South Africans have become accustomed to interpreting phrases such ‘applying my mind’ to mean anything from a year to an indefinite period. That is thanks, mostly, to the Jacob Zuma administration. Decisions were slow, and often, after waiting for months, there simply were none.
But when President Cyril Ramaphosa described a damning judgement against his Home Affairs minister Malusi Gigaba as “of great concern” and that he is giving it “due and proper consideration” you might have hoped to have an answer by now.
In reality, Gigaba should have already been dismissed by Ramaphosa’s predecessor, as the damning judgement came before ANC delegates descended on Nasrec. But if Zuma failed to act on an SIU report into corruption of billions at the Gauteng Health Department, why would prioritise a court ruling over a dishonest minister?
The judgement came from the high court in Pretoria, two days before the conference got underway.
The matter was between the minister and the Oppenheimer family’s Fireblade Aviation. The company wanted to render exclusive services at the OR Tambo International Airport. The minister, who had initially approved the application, was now challenging it.
In short, Judge Neil Tuchten found Gigaba had granted the Oppenheimer family’s application to run VVIP immigration services at OR Tambo, but then denied having given his approval. Instead he claimed that entry points into the country need to be available to all people, as stipulated in the Immigration Act. “…the Minister sought to have the best of both worlds,” the judgement read.
Tuchten found Gigaba had granted “permission, and for reasons which he does not disclose, then bethought himself of his decision and wished to escape its consequences”.
“By telling a deliberate untruth on facts central to the decision of this case, the Minister has committed a breach of the Constitution so serious that I would characterise it as a violation.”
In March, the Supreme Court of Appeal upheld the previous rulings and added: “The Minister cannot rely on his own unlawful attempt to circumvent the decision he had lawfully made to grant Fireblade’s application.”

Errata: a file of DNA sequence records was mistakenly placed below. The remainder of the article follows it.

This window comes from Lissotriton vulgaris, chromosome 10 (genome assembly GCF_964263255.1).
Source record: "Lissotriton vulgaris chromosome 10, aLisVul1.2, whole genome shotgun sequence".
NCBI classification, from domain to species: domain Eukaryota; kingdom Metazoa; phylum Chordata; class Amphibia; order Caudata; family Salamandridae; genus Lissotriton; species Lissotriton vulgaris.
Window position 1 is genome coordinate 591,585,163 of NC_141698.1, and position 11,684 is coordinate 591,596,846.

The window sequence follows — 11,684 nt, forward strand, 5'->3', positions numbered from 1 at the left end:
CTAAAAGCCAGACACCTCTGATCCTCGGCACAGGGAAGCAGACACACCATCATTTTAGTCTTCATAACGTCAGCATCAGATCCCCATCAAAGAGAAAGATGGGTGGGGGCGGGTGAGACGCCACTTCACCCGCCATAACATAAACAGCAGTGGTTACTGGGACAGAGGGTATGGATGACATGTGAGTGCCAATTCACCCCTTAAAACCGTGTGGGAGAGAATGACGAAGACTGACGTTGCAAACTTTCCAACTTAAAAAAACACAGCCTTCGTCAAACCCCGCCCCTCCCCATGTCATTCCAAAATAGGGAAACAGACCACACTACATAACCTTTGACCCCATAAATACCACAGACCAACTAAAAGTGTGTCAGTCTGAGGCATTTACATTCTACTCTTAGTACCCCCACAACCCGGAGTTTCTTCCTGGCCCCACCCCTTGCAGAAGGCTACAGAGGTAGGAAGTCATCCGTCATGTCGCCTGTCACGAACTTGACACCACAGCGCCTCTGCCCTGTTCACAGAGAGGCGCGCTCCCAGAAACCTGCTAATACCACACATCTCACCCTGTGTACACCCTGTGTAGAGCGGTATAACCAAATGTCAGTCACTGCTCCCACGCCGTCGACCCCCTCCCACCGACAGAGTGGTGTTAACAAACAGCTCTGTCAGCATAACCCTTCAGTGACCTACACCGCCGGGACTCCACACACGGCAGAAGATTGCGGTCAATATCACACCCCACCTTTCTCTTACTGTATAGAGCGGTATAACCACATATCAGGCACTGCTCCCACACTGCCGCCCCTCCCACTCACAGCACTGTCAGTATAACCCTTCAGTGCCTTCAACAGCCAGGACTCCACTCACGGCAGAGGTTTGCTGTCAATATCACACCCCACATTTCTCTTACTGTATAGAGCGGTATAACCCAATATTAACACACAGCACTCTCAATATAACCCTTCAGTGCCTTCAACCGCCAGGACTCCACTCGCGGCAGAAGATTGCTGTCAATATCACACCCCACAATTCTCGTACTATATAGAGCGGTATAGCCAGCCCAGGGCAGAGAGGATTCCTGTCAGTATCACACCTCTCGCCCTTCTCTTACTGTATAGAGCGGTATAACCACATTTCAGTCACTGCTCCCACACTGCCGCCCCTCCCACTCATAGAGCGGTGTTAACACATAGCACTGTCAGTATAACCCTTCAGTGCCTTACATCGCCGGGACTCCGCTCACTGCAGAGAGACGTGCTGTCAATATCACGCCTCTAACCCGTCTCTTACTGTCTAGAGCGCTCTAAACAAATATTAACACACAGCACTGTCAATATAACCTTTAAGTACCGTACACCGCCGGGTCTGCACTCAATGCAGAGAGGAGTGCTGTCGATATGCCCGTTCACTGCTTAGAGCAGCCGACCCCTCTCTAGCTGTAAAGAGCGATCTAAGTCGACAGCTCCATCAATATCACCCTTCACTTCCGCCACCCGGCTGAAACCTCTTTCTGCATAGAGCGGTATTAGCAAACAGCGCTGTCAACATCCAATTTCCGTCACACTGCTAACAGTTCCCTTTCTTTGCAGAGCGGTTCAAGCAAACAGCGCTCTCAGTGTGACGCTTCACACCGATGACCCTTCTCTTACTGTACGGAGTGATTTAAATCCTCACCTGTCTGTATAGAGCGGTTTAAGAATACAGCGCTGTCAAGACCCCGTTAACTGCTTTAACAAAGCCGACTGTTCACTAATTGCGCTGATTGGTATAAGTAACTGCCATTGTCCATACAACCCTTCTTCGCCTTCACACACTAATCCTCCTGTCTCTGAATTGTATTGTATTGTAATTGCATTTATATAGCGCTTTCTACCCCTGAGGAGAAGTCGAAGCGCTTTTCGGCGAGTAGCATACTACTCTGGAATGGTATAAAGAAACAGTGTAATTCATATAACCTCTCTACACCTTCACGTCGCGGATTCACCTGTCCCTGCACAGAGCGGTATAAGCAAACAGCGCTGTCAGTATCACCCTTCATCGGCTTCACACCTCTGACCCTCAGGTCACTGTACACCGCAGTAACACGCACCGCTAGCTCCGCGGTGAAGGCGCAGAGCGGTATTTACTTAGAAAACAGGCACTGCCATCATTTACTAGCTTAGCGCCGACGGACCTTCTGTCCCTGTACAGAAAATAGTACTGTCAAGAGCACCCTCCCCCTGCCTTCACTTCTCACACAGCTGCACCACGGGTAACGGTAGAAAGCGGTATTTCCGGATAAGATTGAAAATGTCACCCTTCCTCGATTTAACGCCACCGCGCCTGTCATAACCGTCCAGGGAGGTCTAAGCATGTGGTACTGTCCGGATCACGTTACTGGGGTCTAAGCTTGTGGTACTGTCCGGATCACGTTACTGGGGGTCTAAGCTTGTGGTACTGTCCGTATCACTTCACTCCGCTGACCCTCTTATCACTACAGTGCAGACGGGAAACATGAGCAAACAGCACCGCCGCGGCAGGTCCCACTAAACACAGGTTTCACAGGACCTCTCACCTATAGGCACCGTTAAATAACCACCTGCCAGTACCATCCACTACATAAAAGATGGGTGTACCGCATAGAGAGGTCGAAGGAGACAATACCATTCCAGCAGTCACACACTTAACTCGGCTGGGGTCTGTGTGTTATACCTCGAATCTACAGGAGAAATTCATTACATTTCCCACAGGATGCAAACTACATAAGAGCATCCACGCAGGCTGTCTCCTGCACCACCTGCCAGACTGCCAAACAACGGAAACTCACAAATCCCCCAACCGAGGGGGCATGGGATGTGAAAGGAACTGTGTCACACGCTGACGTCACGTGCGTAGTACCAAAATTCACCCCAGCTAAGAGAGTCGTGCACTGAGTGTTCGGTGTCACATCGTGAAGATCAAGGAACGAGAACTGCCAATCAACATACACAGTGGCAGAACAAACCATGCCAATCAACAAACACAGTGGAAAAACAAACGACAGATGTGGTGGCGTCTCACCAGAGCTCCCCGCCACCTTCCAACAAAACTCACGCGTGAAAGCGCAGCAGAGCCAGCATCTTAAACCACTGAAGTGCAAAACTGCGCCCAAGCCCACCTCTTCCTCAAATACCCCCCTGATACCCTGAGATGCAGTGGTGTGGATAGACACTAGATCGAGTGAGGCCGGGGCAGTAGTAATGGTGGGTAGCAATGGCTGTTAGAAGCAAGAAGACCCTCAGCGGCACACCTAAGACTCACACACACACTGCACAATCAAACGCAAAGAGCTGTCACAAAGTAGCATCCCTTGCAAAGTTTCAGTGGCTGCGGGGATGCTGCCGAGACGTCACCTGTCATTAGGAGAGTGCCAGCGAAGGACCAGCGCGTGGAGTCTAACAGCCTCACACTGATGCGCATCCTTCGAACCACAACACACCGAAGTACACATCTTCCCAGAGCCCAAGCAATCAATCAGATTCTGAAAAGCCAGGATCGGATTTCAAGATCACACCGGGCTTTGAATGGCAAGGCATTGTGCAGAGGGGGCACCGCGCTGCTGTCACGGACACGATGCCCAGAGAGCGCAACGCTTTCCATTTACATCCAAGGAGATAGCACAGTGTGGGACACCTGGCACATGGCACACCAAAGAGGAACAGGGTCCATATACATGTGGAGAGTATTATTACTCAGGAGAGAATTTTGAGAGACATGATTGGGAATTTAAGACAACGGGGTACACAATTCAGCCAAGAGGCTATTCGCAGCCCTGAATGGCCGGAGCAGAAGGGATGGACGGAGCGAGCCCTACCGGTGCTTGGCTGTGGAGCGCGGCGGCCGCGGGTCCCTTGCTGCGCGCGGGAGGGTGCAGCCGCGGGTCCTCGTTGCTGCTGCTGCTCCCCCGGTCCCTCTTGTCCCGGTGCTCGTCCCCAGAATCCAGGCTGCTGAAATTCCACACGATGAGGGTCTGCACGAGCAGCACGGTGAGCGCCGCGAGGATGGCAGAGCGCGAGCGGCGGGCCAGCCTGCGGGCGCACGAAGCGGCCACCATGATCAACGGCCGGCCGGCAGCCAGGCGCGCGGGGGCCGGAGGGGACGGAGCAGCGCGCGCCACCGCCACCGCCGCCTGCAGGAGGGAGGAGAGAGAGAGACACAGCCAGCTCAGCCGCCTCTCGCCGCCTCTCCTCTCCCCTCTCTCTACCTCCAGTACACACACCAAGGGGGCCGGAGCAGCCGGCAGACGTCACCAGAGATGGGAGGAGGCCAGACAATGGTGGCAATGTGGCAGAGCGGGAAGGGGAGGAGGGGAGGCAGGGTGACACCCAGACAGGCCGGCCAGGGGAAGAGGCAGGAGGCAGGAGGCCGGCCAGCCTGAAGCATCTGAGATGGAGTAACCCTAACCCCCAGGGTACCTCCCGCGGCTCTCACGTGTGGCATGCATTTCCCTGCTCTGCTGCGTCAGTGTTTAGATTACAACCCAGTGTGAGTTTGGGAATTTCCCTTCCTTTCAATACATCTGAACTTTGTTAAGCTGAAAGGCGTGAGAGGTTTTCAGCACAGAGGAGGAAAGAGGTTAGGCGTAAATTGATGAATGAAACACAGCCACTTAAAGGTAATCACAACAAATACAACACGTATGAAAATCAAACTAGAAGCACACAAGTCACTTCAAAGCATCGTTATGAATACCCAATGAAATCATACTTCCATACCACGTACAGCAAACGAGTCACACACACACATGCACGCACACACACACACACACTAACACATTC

At this point the Public Protector’s Office is a month into its investigation into the matter and the president would express his concern days later. But despite this, and the fact that Gigaba’s yet-to-be-confirmed application to the Constitutional Court will apparently not challenge the findings on his personal conduct, no steps have been taken whatsoever.
Tuchten references the Constitution in his judgement – two specific sections. It states that a minister “may not act in any way that is inconsistent with their office” and that “Organs of state… must assist and protect the courts to ensure the independence, impartiality, dignity, accessibility and effectiveness of the courts.” When Gigaba took office, he participated in that somewhat academic exercise by sticking his right hand in the air and swearing to “obey, respect and uphold the Constitution” and to be “a true and faithful counsellor”.
He was not. And the inaction against him is concerning to say the least given that two of his now former colleagues basically followed Zuma out of Cabinet for their breaches.
The Public Protector report is pointless because courts are situated higher in the legal food chain. Even if the Public Protector concludes otherwise the courts, which have already pronounced on the matter, can simply overturn the findings. That is unless Gigaba has suddenly brought evidence forward which he has previously neglected to share with the court. (But that it turn might again constitute a hindrance of the courts’ effectiveness.)
The decision simply lies with the president. It is a political decision and one that needs urgent attention. Ramaphosa has demonstrated his punctuality at political rallies, meetings and conferences. Perhaps Mr President, consider the same approach to political action.